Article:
Document Detail


Measurement of limb venous compliance in humans: technical considerations and physiological findings.
MedLine Citation:
PMID:  10517791     Owner:  NLM     Status:  MEDLINE    
Abstract/OtherAbstract:
We conducted a series of studies to develop and test a rapid, noninvasive method to measure limb venous compliance in humans. First, we measured forearm volume (mercury-in-Silastic strain gauges) and antecubital intravenous pressure during inflation of a venous collecting cuff around the upper arm. Intravenous pressure fit the regression line, -0.3 +/- 0.7 + 0.95 +/- 0.02. cuff pressure (r = 0.99 +/- 0.00), indicating cuff pressure is a good index of intravenous pressure. In subsequent studies, we measured forearm and calf venous compliance by inflating the venous collecting cuff to 60 mmHg for 4 min, then decreasing cuff pressure at 1 mmHg/s (over 1 min) to 0 mmHg, using cuff pressure as an estimate of venous pressure. This method produced pressure-volume curves fitting the quadratic regression (Deltalimb volume) = beta(0) + beta(1). (cuff pressure) + beta(2). (cuff pressure)(2), where Delta is change. Curves generated with this method were reproducible from day to day (coefficient of variation: 4.9%). In 11 subjects we measured venous compliance via this method under two conditions: with and without (in random order) superimposed sympathetic activation (ischemic handgrip exercise to fatigue followed by postexercise ischemia). Calf and forearm compliance did not differ between control and sympathetic activation (P > 0.05); however, the data suggest that unstressed volume was reduced by the maneuver. These studies demonstrate that venous pressure-volume curves can be generated both rapidly and noninvasively with this technique. Furthermore, the results suggest that although whole-limb venous compliance is under negligible sympathetic control in humans, unstressed volume can be affected by the sympathetic nervous system.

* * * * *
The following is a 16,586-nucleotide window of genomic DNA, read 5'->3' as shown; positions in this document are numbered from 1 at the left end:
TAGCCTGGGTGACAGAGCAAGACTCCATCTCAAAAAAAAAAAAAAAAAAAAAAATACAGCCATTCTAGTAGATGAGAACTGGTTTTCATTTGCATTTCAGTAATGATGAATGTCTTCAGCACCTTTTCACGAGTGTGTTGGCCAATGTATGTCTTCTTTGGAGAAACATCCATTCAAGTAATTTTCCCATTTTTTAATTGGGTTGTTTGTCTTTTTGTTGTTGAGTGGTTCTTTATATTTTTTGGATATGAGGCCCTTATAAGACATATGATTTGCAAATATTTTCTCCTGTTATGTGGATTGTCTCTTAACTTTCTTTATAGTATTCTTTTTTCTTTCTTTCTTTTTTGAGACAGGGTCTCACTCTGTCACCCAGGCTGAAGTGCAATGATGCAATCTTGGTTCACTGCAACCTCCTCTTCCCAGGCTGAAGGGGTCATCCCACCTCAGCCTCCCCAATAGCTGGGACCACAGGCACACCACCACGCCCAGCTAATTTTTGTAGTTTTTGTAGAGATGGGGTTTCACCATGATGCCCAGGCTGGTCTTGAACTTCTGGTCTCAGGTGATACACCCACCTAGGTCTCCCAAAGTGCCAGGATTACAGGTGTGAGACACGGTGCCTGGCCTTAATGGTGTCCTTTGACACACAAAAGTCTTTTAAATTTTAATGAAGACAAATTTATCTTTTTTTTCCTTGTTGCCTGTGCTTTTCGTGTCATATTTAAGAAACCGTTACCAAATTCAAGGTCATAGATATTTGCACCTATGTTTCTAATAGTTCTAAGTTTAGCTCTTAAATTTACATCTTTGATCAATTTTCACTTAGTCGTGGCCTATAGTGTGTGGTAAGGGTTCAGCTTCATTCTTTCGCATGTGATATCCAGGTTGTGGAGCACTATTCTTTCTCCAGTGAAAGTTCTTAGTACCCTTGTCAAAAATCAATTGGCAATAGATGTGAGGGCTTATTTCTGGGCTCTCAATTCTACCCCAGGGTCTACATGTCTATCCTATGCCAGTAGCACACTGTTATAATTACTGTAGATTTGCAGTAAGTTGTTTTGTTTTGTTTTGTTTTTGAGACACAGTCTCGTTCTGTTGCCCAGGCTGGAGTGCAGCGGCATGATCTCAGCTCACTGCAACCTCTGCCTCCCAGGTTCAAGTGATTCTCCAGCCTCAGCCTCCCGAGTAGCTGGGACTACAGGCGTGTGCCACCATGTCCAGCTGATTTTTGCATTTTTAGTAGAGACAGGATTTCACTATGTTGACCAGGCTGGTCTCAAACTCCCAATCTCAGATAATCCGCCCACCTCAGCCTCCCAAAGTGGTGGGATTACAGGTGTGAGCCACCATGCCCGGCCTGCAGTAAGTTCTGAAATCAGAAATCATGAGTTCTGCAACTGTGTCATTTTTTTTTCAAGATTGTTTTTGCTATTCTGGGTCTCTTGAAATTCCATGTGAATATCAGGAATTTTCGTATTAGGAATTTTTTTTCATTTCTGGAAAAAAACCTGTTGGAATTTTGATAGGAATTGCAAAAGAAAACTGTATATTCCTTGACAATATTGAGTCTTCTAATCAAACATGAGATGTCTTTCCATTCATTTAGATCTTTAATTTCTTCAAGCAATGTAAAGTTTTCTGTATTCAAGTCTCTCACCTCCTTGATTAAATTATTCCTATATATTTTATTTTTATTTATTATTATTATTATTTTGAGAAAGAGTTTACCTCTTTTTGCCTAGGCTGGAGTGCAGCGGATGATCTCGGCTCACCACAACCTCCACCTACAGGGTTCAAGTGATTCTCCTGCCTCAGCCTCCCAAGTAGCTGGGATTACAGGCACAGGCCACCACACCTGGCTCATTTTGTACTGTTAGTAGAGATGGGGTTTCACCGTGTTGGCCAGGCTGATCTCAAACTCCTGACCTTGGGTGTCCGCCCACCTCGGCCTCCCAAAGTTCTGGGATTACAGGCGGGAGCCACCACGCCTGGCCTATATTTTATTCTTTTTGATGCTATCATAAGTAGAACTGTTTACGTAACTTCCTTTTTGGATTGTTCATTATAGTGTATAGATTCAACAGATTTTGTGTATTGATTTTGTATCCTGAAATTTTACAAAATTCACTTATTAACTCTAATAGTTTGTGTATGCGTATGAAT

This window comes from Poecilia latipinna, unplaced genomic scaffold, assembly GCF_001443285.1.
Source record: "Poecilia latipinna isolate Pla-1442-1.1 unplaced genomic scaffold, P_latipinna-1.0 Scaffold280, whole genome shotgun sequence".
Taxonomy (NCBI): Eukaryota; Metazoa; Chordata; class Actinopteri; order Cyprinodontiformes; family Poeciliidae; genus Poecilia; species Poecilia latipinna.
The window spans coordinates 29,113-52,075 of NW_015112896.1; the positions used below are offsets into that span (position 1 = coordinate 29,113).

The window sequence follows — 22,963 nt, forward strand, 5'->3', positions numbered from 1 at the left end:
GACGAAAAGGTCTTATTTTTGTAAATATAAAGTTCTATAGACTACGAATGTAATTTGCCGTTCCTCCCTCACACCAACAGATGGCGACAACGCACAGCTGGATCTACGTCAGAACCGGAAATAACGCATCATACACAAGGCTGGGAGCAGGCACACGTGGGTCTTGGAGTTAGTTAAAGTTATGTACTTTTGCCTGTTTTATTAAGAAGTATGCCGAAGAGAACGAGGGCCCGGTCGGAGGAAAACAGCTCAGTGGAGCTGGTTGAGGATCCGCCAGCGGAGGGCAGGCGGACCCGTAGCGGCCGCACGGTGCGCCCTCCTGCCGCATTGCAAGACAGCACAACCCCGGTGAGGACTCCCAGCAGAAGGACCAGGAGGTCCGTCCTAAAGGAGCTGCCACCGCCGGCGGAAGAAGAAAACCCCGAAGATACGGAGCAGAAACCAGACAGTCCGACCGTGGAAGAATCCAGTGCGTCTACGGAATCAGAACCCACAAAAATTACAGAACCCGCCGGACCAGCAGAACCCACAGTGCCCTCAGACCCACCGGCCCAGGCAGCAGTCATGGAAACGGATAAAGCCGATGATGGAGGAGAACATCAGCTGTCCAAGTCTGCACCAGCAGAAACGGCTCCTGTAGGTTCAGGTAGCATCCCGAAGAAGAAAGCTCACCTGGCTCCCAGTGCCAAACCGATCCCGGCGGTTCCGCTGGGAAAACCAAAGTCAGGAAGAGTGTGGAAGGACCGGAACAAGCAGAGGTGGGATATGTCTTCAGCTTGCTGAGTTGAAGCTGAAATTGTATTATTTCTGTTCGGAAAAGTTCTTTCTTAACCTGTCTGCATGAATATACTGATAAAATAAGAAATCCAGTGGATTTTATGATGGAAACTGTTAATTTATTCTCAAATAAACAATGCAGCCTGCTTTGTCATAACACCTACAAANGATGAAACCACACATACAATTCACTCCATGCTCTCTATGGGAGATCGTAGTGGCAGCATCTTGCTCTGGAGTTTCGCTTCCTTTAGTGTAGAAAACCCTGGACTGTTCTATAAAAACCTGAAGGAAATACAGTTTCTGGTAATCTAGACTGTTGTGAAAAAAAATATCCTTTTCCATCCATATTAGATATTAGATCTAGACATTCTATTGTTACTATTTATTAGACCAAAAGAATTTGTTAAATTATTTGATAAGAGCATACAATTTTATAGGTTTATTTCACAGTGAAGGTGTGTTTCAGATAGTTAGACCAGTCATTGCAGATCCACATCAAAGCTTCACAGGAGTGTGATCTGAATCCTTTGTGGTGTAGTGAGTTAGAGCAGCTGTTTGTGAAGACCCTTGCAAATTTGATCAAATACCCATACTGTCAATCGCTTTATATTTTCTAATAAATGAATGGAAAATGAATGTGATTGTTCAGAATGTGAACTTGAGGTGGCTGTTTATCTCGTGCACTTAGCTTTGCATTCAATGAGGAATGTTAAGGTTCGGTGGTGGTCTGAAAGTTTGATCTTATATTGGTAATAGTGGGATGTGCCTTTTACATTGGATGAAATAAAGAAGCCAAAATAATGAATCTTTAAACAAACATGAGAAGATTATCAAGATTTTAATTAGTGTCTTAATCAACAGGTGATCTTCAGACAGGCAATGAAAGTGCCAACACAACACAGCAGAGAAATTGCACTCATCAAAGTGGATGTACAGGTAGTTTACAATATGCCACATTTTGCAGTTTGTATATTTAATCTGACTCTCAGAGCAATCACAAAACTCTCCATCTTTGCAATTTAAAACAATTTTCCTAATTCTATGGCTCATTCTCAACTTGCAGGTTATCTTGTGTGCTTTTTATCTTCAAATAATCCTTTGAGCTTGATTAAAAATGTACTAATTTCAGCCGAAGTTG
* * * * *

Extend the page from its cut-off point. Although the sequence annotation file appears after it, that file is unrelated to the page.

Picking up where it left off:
Authors:
J R Halliwill; C T Minson; M J Joyner
Publication Detail:
Type:  Comparative Study; Journal Article; Research Support, Non-U.S. Gov't; Research Support, U.S. Gov't, P.H.S.    
Journal Detail:
Title:  Journal of applied physiology (Bethesda, Md. : 1985)     Volume:  87     ISSN:  8750-7587     ISO Abbreviation:  J. Appl. Physiol.     Publication Date:  1999 Oct 
Date Detail:
Created Date:  1999-11-17     Completed Date:  1999-11-17     Revised Date:  2013-09-26    
Medline Journal Info:
Nlm Unique ID:  8502536     Medline TA:  J Appl Physiol (1985)     Country:  UNITED STATES    
Other Details:
Languages:  eng     Pagination:  1555-63     Citation Subset:  IM; S    
Affiliation:
Department of Anesthesiology and General Clinical Research Center, Mayo Clinic and Foundation, Rochester, Minnesota 55905, USA. halliwill.john@mayo.edu
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MeSH Terms
Descriptor/Qualifier:
Blood Pressure
Blood Pressure Determination / instrumentation
Compliance
Extremities / blood supply*
Forearm / blood supply
Humans
Leg
Methods
Muscle, Skeletal / blood supply
Pressure
Sympathetic Nervous System / physiology
Time Factors
Veins / physiology
Grant Support
ID/Acronym/Agency:
HL-46493/HL/NHLBI NIH HHS; M01-RR-00585/RR/NCRR NIH HHS; NS-32352/NS/NINDS NIH HHS

From MEDLINE®/PubMed®, a database of the U.S. National Library of Medicine


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